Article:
I asked this in cstheory.SE a week ago. Since there are no answers or comments, and since this is perhaps more about permutations than computation, I hope it is ok to cross-post here as well.

My question is about efficiently computable bijective functions. Informally I'm interested in:

If a bijection is computable in polynomial time, can we compute it by a polynomial number of bijective gates?

I have checked the list of relevant questions and didn't spot this one (here or in cstheory). My precise setting may or may not be orthodox so I include my definitions. I believe the question is research level, but I'm happy to be proven wrong.

Let $B = \{0,1\}$. Let's define a **gate** as an element of $\mathrm{Alt}(B^n)$ for some finite $n$. For finite $N$ define $G_N = \bigcup_{n \leq N} \mathrm{Alt}(B^n)$, and define $G_\infty = \bigcup_n \mathrm{Alt}(B^n)$. For two gates $\pi_1 \in \mathrm{Alt}(B^m), \pi_2 \in \mathrm{Alt}(B^n)$ write $\pi = \pi_1 | \pi_2$ for the permutation $B^{m+n}$ defined by $\pi(u \cdot v) = \pi_1(u) \cdot \pi_2(v)$ for $u \in B^m, v \in B^n$, where $\cdot$ is concatenation of words. For a set of gates $G$ write $\lceil G \rceil$ for the smallest subset of $\bigcup_n \mathrm{Alt}(B^n)$ containing the identity maps and closed under well-defined function compositions $(\pi_1, \pi_2) \mapsto \pi_1 \circ \pi_2$, and under the operation $|$.

It's known that $\lceil G_N \rceil = G_\infty$ for all $N \geq 4$, let's fix $N = 4$ for concreteness. Concretely this means that any $\pi \in \mathrm{Alt}(B^n)$ for any $n \geq N$ can be written as $\pi = \phi_k \circ \cdots \circ \phi_2 \circ \phi_1$ for some $k$, where for each $\phi_i$ there exists $\ell_i$ and $\pi_i \in \mathrm{Alt}(B^4)$ such that $\phi_i(u \cdot v \cdot w) = u \cdot \pi_i(v) \cdot w$ for all $|u| = \ell_i, |v| = 4$.

For $\pi \in \mathrm{Alt}(B^n)$ an even permutation. If $n \geq 4$, define its **reversible gate complexity** as the minimal $k$ such that $\pi$ can be written as a composition like the one above. If $n < 4$, define the gate complexity of $\pi$ to be $1$. (One may wish to allow conjugation of gates by the permutations by $uabv \mapsto ubav$. This changes gate complexity only by a linear factor, so for the present purpose it does not matter.)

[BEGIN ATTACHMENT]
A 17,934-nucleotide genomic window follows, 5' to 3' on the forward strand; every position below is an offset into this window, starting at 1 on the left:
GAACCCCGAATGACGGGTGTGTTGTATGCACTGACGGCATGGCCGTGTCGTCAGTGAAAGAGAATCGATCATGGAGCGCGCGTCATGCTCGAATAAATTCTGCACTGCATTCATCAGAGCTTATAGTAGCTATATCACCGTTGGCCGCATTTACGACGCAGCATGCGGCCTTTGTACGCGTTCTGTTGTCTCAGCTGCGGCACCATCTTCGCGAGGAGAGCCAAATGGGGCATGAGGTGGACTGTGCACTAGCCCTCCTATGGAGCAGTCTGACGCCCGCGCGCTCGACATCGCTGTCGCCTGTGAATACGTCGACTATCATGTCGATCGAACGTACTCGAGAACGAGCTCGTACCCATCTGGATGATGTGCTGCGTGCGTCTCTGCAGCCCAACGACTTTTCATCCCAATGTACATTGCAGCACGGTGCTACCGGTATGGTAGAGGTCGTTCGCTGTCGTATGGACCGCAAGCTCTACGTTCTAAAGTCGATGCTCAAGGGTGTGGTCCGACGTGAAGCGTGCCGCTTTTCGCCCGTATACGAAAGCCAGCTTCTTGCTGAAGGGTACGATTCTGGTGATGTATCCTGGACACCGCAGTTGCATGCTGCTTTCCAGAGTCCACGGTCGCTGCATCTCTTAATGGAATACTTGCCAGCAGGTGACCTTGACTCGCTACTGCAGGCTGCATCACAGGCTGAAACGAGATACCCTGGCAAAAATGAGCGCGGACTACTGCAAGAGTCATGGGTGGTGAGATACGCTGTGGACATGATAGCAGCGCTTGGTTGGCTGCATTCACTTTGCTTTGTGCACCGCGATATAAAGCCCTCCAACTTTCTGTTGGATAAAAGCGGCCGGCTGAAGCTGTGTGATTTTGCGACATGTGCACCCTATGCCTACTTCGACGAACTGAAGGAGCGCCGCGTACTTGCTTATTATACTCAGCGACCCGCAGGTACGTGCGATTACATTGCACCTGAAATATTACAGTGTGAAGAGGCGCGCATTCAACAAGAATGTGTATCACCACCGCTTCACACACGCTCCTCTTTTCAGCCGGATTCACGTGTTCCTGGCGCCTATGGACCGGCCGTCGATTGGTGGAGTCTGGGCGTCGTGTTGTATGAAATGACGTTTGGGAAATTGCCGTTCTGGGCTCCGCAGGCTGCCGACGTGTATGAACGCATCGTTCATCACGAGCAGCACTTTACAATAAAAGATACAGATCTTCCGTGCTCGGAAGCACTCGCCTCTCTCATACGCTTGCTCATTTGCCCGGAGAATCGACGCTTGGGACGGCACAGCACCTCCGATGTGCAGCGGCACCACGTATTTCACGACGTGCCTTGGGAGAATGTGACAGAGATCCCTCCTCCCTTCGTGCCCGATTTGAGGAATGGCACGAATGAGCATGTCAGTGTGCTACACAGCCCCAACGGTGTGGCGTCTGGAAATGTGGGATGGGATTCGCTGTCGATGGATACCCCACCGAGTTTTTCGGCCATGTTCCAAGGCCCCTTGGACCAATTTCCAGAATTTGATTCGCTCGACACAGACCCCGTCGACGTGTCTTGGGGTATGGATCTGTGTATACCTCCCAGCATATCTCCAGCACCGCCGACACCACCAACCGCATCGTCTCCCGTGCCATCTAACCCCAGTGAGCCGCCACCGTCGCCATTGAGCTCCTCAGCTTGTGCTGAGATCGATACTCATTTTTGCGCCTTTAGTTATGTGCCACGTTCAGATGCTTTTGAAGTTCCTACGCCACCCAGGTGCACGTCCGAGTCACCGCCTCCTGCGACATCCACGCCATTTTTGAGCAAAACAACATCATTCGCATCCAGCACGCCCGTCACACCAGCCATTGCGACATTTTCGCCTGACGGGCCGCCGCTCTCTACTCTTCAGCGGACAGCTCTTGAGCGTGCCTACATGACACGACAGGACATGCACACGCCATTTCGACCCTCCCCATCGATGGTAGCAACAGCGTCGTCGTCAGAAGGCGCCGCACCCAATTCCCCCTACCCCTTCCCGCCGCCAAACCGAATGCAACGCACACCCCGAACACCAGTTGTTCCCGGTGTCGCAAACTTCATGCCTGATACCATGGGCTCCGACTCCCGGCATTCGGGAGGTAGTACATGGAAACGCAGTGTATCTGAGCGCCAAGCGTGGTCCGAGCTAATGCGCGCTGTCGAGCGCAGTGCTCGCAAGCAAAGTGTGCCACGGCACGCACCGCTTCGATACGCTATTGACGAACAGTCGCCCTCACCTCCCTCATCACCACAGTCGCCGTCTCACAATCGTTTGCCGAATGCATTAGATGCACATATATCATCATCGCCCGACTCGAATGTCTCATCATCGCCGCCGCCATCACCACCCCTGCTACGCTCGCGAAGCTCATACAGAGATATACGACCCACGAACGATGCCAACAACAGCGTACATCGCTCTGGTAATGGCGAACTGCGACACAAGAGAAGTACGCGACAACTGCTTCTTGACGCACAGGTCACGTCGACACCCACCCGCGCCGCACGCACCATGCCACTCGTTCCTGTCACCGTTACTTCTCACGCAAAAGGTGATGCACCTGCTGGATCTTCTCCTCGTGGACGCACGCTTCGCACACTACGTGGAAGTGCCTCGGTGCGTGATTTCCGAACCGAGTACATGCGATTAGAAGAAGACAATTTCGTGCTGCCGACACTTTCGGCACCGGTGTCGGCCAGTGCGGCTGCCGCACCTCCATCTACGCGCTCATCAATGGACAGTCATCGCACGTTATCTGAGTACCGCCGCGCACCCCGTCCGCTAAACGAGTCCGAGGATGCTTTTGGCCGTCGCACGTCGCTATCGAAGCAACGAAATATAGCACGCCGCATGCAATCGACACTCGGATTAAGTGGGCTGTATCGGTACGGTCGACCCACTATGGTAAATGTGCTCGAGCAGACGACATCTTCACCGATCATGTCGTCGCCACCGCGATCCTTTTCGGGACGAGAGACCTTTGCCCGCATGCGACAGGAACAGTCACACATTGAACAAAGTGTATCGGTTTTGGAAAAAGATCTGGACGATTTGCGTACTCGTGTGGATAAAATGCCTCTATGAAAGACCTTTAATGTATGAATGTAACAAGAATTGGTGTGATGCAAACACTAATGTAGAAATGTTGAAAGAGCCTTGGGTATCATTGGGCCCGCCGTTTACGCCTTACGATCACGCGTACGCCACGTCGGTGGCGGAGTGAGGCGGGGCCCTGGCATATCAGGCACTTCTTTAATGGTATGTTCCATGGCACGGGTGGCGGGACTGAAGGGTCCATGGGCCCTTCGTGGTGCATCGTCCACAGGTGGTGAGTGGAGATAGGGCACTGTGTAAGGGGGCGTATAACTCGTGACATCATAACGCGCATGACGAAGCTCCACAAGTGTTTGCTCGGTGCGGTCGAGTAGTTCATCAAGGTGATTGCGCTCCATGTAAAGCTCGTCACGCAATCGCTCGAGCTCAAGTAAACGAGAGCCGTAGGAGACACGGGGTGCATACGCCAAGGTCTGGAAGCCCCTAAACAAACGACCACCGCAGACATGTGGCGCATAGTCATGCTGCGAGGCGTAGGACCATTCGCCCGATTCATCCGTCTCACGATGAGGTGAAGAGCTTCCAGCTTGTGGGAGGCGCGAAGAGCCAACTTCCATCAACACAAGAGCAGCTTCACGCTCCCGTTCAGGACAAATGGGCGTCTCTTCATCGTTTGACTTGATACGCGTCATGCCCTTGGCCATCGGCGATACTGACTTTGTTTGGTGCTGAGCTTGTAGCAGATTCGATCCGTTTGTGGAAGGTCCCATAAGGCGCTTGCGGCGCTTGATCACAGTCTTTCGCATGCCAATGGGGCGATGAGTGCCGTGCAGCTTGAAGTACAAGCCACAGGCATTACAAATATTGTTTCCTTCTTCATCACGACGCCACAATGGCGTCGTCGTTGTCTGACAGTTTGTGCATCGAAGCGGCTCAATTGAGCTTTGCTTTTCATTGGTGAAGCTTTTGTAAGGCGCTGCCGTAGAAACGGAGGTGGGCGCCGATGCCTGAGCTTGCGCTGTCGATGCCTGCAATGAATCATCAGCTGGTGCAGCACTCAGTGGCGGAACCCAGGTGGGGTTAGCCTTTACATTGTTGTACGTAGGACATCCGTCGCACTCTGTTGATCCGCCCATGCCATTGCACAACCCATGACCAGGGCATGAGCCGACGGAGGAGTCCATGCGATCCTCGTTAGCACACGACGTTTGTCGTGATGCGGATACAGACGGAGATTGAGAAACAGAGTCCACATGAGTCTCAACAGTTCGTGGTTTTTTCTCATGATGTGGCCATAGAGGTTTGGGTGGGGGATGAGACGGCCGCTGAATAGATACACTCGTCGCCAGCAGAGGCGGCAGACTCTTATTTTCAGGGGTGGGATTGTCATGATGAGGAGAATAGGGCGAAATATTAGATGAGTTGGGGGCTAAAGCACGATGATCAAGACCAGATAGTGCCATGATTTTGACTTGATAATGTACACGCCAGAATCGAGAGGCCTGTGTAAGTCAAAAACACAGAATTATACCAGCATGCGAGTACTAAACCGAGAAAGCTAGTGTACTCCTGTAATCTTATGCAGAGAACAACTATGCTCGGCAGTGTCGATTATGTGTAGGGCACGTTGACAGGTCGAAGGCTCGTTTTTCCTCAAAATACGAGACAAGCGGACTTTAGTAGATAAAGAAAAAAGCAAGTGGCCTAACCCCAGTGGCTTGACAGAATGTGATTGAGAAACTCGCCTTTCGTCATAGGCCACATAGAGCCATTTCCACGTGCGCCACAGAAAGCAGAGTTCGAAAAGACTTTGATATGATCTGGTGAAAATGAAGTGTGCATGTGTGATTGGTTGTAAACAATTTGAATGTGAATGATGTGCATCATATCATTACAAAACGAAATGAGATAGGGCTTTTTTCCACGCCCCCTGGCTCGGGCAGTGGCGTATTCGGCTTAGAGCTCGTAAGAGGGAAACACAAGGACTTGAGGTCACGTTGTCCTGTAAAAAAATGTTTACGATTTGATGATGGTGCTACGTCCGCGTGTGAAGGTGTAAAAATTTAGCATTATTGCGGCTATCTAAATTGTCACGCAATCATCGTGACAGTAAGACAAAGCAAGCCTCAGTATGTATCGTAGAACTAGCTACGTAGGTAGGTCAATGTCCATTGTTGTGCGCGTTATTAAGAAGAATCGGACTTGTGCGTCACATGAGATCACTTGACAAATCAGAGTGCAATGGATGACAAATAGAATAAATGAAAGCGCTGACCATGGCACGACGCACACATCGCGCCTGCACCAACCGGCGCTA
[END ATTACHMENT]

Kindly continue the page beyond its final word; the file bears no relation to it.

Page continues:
Suppose that both $\pi \in \mathrm{Alt}(B^n)$ and its inverse are efficiently computable in some sense, e.g. polynomial time, NC$^d$, logspace... Is the reversible gate complexity of $\pi$ then necessarily polynomial in $n$?

Some observations:

The proof of Barrington's theorem shows that for a fixed $m \geq 3$, if $\pi$ is of the special form $\pi(u \cdot w) = \psi(u, w) \cdot w$ for some function $\psi : B^m \times B^n \to B^m$, such that the permutations in the $w$-fibers $\{u \cdot w \;|\; u \in B^m\}$ are even for each $w \in B^n$, then the reversible gate complexity of $\pi$ is polynomial in $n$ whenever $\pi$ is in NC$^1$. Namely if there is an NC$^1$ circuit for $\psi$, then there is an NC$^1$ circuit (larger by a constant factor) with $2^m!/2$ special output nodes that record whether a particular permutation was performed in the first $m$ coordinates. We can then show (as in Barrington's theorem's proof) that for each node in this network, every even permutation conditioned on any value of that node, has a polynomial size circuit complexity in $n$. Now combine the ones corresponding to the new special nodes to get a polynomial gate complexity for $\pi$.

Bennett's trick shows (among other things) that if $\pi \in \mathrm{Alt}(B^n)$ and $\pi^{-1}$ have gate complexity $m$ (computable by an acyclic network of $m$ two-input classical gates), then there is permutation $\pi' \in \mathrm{Alt}(B^{n+m})$ with reversible gate complexity polynomial in $n + m$ such that $\pi'(u \cdot 0^{n+m}) = (\pi(u) \cdot 0^{n+m})$ for all $u \in B^n$. Namely, let $f$ compute the values of the network in the last $m$ bits, w.r.t. some topological sorting of the network (assuming they are $0$; otherwise we do not care). Let $g$ be the map that sums the $n$ answer bits to the $n$ bits after $u$. Let $h$ exchange the first and second word of length $n$. Then $h \circ f^{-1} \circ g \circ f$ proves the claim.

One-way bijections in cryptography are permutations of $B^n$, which have the property that they can be computed in polynomial time, but cannot be inverted in polynomial time. (Their defining property is much stronger, but I don't think it's relevant here.) I don't know if this particular definition directly has anything to do with the present problem, as we're dealing with a non-uniform computation model.